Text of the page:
A prince in Africa, a slave in America
For the first 26 years of Ibrahima’s life, he lived as a prince in his father’s kingdom of Fouta Djallon, a district of Guinea, in western Africa. He was married with several children. He received a university education at the prestigious Islamic Sankore University in Timbuktu. He also became a mighty warrior in his father’s army. But, Ibrahima’s life took a down turn in 1788 when he was defeated in battle by a rival tribe, captured, and eventually sold into slavery. He never saw his father, or his family, again.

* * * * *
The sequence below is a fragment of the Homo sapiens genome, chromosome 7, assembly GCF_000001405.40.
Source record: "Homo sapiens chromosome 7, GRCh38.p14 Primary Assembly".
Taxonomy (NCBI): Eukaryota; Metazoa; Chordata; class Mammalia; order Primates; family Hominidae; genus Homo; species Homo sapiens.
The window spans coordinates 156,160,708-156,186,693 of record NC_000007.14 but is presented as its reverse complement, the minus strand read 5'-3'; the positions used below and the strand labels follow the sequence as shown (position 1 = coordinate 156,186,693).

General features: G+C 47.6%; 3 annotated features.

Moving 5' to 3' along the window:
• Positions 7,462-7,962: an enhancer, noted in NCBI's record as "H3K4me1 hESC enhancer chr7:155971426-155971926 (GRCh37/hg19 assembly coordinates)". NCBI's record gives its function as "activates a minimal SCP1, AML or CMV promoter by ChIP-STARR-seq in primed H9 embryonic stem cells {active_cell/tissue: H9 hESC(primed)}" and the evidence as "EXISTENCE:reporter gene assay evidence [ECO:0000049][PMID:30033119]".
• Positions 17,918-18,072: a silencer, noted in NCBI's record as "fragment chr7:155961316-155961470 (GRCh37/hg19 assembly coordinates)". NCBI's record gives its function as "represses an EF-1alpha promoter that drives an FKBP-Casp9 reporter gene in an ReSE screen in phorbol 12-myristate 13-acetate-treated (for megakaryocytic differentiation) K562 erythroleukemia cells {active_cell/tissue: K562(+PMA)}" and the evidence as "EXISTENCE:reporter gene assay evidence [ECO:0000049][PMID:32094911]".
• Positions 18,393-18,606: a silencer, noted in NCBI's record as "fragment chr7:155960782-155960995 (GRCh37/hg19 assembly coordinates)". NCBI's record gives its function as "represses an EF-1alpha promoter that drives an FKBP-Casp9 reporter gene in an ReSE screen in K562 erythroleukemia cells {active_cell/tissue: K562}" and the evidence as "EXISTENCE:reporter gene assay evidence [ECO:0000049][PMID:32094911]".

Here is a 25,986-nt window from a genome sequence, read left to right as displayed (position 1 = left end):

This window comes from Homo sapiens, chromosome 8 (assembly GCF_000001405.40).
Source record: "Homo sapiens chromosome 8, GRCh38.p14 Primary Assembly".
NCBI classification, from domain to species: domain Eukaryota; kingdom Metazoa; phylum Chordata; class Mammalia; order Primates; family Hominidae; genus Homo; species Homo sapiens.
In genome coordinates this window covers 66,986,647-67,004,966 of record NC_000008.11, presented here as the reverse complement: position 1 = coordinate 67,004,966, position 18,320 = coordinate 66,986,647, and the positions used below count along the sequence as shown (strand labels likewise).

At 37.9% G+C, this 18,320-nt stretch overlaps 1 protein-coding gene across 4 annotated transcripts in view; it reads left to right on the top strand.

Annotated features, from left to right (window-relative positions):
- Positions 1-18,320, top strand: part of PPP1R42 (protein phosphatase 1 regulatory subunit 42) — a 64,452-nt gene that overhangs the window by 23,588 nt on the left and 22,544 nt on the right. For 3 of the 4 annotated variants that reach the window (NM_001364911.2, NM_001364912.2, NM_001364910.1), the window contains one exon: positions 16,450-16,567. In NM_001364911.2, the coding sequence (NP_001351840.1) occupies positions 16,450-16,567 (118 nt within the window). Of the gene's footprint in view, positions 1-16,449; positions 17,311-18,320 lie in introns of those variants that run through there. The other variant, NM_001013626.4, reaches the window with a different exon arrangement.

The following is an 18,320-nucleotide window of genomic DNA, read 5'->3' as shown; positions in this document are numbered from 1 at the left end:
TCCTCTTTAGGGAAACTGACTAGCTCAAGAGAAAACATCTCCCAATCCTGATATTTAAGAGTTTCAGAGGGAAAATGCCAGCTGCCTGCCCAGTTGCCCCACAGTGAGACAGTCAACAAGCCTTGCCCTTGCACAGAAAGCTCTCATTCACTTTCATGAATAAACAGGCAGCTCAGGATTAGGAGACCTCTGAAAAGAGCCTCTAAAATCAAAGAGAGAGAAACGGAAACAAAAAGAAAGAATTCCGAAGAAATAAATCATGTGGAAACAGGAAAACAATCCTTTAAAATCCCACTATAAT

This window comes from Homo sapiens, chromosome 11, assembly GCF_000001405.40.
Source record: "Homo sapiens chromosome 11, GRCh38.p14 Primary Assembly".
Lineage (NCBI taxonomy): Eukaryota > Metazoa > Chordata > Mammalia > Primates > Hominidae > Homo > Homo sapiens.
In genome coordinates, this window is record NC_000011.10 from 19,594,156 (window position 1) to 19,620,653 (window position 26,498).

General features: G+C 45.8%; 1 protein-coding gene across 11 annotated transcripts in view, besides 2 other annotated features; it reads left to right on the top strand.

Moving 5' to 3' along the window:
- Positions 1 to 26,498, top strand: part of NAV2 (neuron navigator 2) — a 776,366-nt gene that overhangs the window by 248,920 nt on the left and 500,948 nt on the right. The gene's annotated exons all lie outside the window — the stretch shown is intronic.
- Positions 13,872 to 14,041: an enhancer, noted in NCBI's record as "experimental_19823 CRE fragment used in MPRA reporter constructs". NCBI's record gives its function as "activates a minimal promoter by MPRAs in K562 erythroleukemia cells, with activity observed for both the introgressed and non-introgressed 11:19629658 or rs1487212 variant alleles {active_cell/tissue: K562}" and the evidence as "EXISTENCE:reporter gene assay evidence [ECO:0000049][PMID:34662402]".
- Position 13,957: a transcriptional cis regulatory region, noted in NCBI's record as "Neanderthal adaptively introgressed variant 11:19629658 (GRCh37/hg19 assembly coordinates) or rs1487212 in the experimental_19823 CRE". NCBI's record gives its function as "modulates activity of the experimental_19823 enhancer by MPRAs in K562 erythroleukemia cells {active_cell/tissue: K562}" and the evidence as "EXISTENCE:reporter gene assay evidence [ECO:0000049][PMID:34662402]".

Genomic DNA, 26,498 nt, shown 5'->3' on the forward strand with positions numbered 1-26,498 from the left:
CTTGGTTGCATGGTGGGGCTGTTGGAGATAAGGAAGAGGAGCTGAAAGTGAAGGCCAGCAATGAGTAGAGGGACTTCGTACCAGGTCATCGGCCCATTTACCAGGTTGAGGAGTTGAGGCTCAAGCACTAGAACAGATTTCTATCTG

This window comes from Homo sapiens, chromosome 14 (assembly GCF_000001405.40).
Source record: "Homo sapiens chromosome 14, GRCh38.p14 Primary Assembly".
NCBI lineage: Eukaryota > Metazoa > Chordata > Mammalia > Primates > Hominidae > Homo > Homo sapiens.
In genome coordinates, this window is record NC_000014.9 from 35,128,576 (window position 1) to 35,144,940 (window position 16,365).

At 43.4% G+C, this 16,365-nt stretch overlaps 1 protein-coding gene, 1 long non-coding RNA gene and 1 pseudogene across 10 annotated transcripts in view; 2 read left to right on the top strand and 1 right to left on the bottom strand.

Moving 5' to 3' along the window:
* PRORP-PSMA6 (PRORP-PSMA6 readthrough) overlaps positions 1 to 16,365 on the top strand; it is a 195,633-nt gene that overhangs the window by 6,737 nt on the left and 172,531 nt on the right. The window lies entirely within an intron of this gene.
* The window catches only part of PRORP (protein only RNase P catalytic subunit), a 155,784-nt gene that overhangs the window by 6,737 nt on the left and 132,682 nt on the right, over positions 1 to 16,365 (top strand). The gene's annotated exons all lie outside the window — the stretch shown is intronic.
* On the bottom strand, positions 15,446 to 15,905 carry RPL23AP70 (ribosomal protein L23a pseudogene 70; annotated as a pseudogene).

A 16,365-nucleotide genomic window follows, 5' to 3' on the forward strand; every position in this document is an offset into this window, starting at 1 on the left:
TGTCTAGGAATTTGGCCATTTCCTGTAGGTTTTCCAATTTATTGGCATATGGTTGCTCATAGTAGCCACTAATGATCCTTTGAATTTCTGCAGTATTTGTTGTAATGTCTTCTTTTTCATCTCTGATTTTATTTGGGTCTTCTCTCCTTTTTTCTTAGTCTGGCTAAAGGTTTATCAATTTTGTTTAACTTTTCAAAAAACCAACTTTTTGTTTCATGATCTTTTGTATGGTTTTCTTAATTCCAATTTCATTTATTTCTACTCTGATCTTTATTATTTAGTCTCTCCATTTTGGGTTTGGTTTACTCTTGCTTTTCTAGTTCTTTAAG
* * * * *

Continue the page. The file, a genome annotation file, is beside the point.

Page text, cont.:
He first came to Natchez in 1809 and was bought by local plantation owner Thomas Foster. Foster knew he had a true leader and an exceptional slave.
Ibrahima was a slave under Foster for nearly 20 years. But, miraculously, a visiting doctor named John Cox, whose life had been saved by Ibrahima’s father when Cox had visited Guinea, recognized Ibrahima and tried to buy his freedom. Foster wouldn’t sell. Ibrahima was too valuable.
See The Story-Form Documentary, narrated by Mos Def, on Amazon Prime
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